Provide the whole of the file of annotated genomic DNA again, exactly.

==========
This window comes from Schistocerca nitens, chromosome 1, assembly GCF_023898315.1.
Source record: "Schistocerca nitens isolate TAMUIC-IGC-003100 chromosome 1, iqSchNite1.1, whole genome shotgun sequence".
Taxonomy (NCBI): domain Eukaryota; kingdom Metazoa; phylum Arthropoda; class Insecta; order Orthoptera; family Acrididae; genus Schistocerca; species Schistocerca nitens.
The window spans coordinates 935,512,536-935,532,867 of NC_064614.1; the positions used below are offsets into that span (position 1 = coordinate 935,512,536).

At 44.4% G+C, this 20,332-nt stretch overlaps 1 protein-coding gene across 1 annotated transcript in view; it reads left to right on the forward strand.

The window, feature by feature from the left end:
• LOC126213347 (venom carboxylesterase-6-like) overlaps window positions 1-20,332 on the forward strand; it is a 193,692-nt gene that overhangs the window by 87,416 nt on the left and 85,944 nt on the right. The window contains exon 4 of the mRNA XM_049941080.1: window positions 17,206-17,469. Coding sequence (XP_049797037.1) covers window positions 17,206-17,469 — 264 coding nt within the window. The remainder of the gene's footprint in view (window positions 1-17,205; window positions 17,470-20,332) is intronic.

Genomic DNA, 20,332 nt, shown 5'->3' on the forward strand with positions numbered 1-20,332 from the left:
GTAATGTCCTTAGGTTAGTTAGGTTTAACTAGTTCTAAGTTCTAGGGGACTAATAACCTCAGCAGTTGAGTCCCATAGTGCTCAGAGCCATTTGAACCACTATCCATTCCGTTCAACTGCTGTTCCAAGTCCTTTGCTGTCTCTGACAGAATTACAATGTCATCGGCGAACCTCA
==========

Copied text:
This window comes from Schistocerca nitens, chromosome 1, assembly GCF_023898315.1.
Source record: "Schistocerca nitens isolate TAMUIC-IGC-003100 chromosome 1, iqSchNite1.1, whole genome shotgun sequence".
Taxonomy (NCBI): domain Eukaryota; kingdom Metazoa; phylum Arthropoda; class Insecta; order Orthoptera; family Acrididae; genus Schistocerca; species Schistocerca nitens.
The window spans coordinates 935,512,536-935,532,867 of NC_064614.1; the positions used below are offsets into that span (position 1 = coordinate 935,512,536).

At 44.4% G+C, this 20,332-nt stretch overlaps 1 protein-coding gene across 1 annotated transcript in view; it reads left to right on the forward strand.

The window, feature by feature from the left end:
• LOC126213347 (venom carboxylesterase-6-like) overlaps window positions 1-20,332 on the forward strand; it is a 193,692-nt gene that overhangs the window by 87,416 nt on the left and 85,944 nt on the right. The window contains exon 4 of the mRNA XM_049941080.1: window positions 17,206-17,469. Coding sequence (XP_049797037.1) covers window positions 17,206-17,469 — 264 coding nt within the window. The remainder of the gene's footprint in view (window positions 1-17,205; window positions 17,470-20,332) is intronic.

Genomic DNA, 20,332 nt, shown 5'->3' on the forward strand with positions numbered 1-20,332 from the left:
GTAATGTCCTTAGGTTAGTTAGGTTTAACTAGTTCTAAGTTCTAGGGGACTAATAACCTCAGCAGTTGAGTCCCATAGTGCTCAGAGCCATTTGAACCACTATCCATTCCGTTCAACTGCTGTTCCAAGTCCTTTGCTGTCTCTGACAGAATTACAATGTCATCGGCGAACCTCA